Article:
We cleared our closets of wool, silk, and leather even though we loved our Limited Edition Tommy Bahamas Pool Ball shirt and meanwhile, we cleared our arteries of gunk and goo and fat and poo.

We all had a spiritual awakening as the result of these steps, we try to carry this message to other omnivores, and to practice these principles in all our affairs. We knew it was in us to grab a hold of our own destiny, to clear a path to better overall health.

But, most importantly, we knew it had to be done … for the animals.

We had all made a commitment and you, too, can make the commitment to …

Go vegan.

Bacon: And Other Words that Belong in the Vegan Vocabulary


W. Bishop

It’s time for the vegan community to stand up and claim some words that omnivores currently think they own. Since going vegan, I’ve been inundated with comments from my meat-loving friends about using words that they, for some reason, think are exclusive to being flesh-eaters. It’s time we vegans got these words back.

  • Meat. Or, meaty. This word conjures up images of flesh on a grill or a slab of animal at the butcher, however, the word “meat” also refers to the meat of a mushroom. Or the meatiness of an eggplant. “Meat” does not belong to meat eaters and the Meaty Vegan wants this word back.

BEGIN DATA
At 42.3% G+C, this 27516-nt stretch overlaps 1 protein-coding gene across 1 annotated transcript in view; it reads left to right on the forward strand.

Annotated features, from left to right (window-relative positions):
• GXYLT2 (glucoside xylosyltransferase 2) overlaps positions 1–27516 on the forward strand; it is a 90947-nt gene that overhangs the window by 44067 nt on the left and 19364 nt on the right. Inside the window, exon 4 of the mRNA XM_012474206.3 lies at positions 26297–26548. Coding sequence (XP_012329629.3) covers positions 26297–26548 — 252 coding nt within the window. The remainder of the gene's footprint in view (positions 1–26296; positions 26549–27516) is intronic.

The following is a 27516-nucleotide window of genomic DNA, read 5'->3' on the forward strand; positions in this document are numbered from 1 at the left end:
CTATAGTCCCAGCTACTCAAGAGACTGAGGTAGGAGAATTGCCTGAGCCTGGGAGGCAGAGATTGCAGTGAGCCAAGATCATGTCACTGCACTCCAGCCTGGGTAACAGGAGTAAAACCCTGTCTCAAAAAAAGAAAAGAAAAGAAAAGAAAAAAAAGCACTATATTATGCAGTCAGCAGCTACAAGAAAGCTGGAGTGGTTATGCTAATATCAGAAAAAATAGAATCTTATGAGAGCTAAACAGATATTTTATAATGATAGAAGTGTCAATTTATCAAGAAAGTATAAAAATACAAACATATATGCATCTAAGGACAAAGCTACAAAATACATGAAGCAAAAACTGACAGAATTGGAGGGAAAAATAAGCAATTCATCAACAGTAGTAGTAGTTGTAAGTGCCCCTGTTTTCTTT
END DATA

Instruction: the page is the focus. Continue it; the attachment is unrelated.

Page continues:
• Milk. Milk comes from a coconut and can be made using nuts (and other seeds). Something non-dairy can be milky just as much as something can be creamy.
  • Cream. And creamy. While these words connotate an image of dairy cream, pretty much anything with a creamy texture can be considered cream. Therefore, we can put cream in our coffee without being called out.
  • Cheese. Same as cream. Can be made with any number of ingredients and we vegans don’t have to explain ourselves (or prove ourselves) if we’re serving macaroni and cheese. Or a cheesy Alfredo. It’s vegan.
  • Butter. If we offer butter on something or list it as an ingredient in a vegan meal, it’s vegan. Contains no dairy. Which comes from cows. Did you know that butter comes from cows?
  • Bacon. This is now a flavor and no longer a cut of pig. If something can be bacon-flavored and not contain actual pig, it can still be called bacon. I make my bacon with mushrooms. And it tastes like bacon. Kevin Bacon contains no pig.